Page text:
Stem cell research to be event topic

What do we know about stem cell research? Nothing, probably, but does that keep us from discussing the subject which, in the United States, is highly controversial? Here is some credible ammunition for you to use against critics of the critically important scientific research useful in the fight against Parkinson’s, diabetes, multiple sclerosis, heart disease and heaven knows what other diseases.

On Sunday, Sept. 7 at 2 p.m. at Central Reform Congregation, 5020 Waterman, St. Louis Chapter Hadassah will present “Let’s Give Them Something to Talk About,” an exploration of stem cell research. Speakers Sen. Claire McCaskill, Dr. Steven Teitelbaum and Donn Rubin will address the latest scientific developments in stem cell research, the legislative landscape on the issue and the overview of emerging medical treatments being developed through stem cell research. The program, which is supported by five congregations of The Holy Ground Collaborative and chaired by Hadassah member Jan Sandweiss, is free and open to the community. However, Hadassah would like you to make reservations for the program by calling 314-991-0434.

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After hearing the panel’s presentation, you might be well enough informed to communicate the world’s needs to President George W. Bush. The panel consists of McCaskill, a co-sponsor of Senate Bill 5, the Stem Cell Research Cell Research Enhancement Act, which was vetoed by the President after being passed in the Senate in the spring of 2007; Teitelbaum, a research scientist and physician at Washington University who is deeply committed to research in the potential of stem cells in curing diseases; and Rubin, chairman of the Missouri Coalition for Lifesaving Cures which supports the same constitutional and approved access to stem cell research in Missouri as is available throughout the rest of the United States.

Hadassah’s medical organization in Israel supports the Hadassah Human Embryonic Stem Cell Research Center which owns the second line of stem cells in the world, the first line being in Korea. Dr. Benjamin Reubinoff, head of that research center, literally carried the line of stem cells in a vial in his pocket on a plane from Korea to Israel. As stem cell research is not a political issue in Israel, the research has progressed unencumbered by the issues we have here in the U.S. Currently, Hadassah’s biotransfer company, Hadasit, has several incubator companies working to bring research in Parkinson’s and other areas to the world health marketplace. Donn Rubin visited with Dr. Reubinoff at Hadassah Hospital at the end of May, so he will bring first hand a report on the status of such research in Israel. “Our goal with this program is to update, educate and empower the participants”, said Chairperson Jan Sandweiss. “There are so many myths surrounding the topic of stem cell research, we want to make sure that people walk away with the facts. We want to give them something to talk about when they leave the program.”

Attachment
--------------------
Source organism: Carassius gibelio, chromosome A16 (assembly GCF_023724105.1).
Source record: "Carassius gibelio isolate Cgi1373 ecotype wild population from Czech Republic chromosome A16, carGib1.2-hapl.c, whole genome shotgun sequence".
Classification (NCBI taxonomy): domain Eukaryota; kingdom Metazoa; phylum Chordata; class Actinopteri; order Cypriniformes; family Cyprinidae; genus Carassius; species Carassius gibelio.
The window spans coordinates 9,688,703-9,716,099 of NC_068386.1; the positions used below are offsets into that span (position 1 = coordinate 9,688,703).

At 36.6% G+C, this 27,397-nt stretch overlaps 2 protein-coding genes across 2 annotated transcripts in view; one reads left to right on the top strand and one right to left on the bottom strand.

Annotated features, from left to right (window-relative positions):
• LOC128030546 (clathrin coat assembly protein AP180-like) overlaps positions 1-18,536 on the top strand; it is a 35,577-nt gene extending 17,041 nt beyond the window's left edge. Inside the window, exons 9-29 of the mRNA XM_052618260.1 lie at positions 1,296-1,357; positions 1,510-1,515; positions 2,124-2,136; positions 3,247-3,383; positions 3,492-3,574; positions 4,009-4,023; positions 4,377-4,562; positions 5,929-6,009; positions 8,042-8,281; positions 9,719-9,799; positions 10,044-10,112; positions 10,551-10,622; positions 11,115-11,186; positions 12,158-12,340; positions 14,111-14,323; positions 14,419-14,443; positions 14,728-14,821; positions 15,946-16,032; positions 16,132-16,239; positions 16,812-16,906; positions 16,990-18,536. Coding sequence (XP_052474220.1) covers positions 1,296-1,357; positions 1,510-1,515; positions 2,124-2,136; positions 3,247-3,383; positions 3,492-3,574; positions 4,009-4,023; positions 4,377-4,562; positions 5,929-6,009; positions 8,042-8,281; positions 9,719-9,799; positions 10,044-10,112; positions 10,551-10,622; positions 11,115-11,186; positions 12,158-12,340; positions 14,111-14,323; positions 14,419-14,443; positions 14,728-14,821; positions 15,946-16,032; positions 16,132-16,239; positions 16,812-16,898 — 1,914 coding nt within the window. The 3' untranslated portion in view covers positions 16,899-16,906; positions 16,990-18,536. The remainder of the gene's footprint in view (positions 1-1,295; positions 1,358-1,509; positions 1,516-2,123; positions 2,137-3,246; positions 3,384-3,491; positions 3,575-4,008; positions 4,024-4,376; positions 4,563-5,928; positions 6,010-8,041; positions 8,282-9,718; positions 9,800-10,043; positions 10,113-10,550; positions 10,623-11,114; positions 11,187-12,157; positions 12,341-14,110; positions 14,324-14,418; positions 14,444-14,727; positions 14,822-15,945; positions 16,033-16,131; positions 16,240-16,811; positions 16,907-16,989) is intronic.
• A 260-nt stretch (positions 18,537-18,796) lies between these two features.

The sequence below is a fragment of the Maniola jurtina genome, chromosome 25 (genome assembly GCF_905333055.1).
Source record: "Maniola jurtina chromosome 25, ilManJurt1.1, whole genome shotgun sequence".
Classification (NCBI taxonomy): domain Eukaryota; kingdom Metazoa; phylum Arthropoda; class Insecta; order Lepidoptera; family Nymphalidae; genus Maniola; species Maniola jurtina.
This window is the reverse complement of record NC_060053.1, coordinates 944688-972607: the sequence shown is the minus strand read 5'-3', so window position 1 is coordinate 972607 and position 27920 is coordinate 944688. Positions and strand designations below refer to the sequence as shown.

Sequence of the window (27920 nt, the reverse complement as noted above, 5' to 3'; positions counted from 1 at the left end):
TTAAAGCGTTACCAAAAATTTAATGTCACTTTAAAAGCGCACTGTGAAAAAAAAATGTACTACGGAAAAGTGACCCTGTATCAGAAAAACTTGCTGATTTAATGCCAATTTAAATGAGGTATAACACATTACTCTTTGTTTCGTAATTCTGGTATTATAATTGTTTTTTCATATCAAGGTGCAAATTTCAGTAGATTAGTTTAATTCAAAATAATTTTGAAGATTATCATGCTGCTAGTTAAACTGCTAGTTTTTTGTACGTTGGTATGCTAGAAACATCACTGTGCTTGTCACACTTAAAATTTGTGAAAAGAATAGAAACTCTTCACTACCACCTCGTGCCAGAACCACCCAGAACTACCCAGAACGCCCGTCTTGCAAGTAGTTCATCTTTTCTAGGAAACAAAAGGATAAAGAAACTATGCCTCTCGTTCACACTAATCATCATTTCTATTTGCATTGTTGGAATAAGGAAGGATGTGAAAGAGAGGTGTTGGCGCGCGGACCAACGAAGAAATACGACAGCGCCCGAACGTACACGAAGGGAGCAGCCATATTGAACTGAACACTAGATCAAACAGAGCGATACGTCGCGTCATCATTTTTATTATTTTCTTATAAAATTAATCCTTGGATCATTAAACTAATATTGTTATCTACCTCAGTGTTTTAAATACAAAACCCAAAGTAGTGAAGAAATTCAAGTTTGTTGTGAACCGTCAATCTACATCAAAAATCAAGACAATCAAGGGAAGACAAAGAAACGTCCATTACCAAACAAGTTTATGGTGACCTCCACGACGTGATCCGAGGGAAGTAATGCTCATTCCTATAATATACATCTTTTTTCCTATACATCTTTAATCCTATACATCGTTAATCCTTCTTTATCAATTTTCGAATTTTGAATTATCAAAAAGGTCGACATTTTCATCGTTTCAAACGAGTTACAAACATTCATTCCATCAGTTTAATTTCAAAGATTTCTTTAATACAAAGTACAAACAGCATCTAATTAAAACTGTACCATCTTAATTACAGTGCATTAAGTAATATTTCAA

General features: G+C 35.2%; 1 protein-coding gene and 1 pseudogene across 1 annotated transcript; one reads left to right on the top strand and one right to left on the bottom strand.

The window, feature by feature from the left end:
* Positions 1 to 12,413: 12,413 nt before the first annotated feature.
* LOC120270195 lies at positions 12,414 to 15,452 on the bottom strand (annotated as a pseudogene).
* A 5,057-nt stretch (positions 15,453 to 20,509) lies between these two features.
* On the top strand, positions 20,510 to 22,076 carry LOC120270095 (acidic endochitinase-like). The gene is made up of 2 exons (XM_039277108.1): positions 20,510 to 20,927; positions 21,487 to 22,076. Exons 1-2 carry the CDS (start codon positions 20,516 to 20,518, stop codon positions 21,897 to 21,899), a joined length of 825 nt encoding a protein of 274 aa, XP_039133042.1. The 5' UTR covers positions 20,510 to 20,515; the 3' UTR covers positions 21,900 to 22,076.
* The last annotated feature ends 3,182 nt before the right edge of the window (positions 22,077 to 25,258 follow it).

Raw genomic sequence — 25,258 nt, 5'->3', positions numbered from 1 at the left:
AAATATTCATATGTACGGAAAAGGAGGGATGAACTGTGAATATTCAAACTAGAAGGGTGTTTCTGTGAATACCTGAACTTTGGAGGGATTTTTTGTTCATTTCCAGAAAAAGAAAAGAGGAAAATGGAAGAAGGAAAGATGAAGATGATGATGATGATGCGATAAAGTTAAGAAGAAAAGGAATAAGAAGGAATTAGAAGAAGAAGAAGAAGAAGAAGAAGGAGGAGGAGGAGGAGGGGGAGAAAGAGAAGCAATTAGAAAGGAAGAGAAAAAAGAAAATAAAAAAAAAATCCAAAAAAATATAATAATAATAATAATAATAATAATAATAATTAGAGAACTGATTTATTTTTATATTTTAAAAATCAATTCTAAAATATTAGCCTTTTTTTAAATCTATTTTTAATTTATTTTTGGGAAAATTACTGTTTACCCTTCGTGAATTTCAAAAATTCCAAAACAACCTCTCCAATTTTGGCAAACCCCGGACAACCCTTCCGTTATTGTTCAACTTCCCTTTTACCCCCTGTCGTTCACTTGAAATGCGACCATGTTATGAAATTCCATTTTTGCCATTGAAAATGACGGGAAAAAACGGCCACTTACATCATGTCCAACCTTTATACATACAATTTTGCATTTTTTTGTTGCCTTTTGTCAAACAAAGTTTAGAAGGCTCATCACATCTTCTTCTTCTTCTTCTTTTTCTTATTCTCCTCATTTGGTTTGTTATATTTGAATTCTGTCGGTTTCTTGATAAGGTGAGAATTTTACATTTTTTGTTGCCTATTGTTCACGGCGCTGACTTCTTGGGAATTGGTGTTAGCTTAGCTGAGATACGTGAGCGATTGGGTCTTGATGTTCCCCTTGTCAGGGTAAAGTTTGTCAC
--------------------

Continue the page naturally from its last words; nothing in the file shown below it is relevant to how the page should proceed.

ARE YOU LOOKING FOR GOD IN ALL THE WRONG PLACES? If so it’s possible that Rabbi Mark Shook can set you on the right path as he will be the Scholar-in-Residence at the 56th Fleishman B’nai B’rith Institute of Judaism at Rend Lake Resort the week-end of Oct. 31 to Nov. 2. The resort is in Wayne Fitzgerrell State Park in Southern Illinois about 95 miles from downtown St. Louis. It’s an easy drive east on I-64 and south on I-57 or you may take the bus which leaves at 12:30 p.m. on Friday from Temple Shaare Emeth and returns on Sunday in ample time for you to attend the Jewish Book Festival. For more information and reservations for the 2 1/2 day Institute call one of the three Chairpersons — Lee Brandon, 314-872-7379; Adrienne Jackson, 314-570-4704; or Marcia Tash, 314-920-7785.

For more than a half-century, the B’nai B’rith Institute of Judaism (renamed for Alfred Fleishman after his death) has been an inspirational and interesting weekend of learning, spirituality, camaraderie, good food, entertainment and fun. There is also free time for golf, fishing, boating, bridge, mah jongg, reading, fitness or nature walks. This year’s Scholar-in- Residence, Rabbi Mark Shook of Temple Israel, has selected the theme, “Looking For God in All the Wrong Places.” Provocative? You bet. His subjects include “Our Gods and the Gods of our Ancestors: Understanding the Human Instinct for Religious Faith”; “Praise the Lord and Pass the Ammunition: Peace, War and Religion”; and “God is not Dead. She is living in a condo in Longboat Key, Florida.” Since I own a condo in Longboat Key I was eager to find out if, indeed Rabbi Shook, a long time friend, really thought of me as God. Unlikely, but he was out of the city and I could not interview him on that subject. So all of us must go to the BB Institute to find the answers to some mighty important questions. My e-mail address is [email protected], and when you learn whether or not I am God, living in a condo in Longboat Key, I would appreciate hearing from you.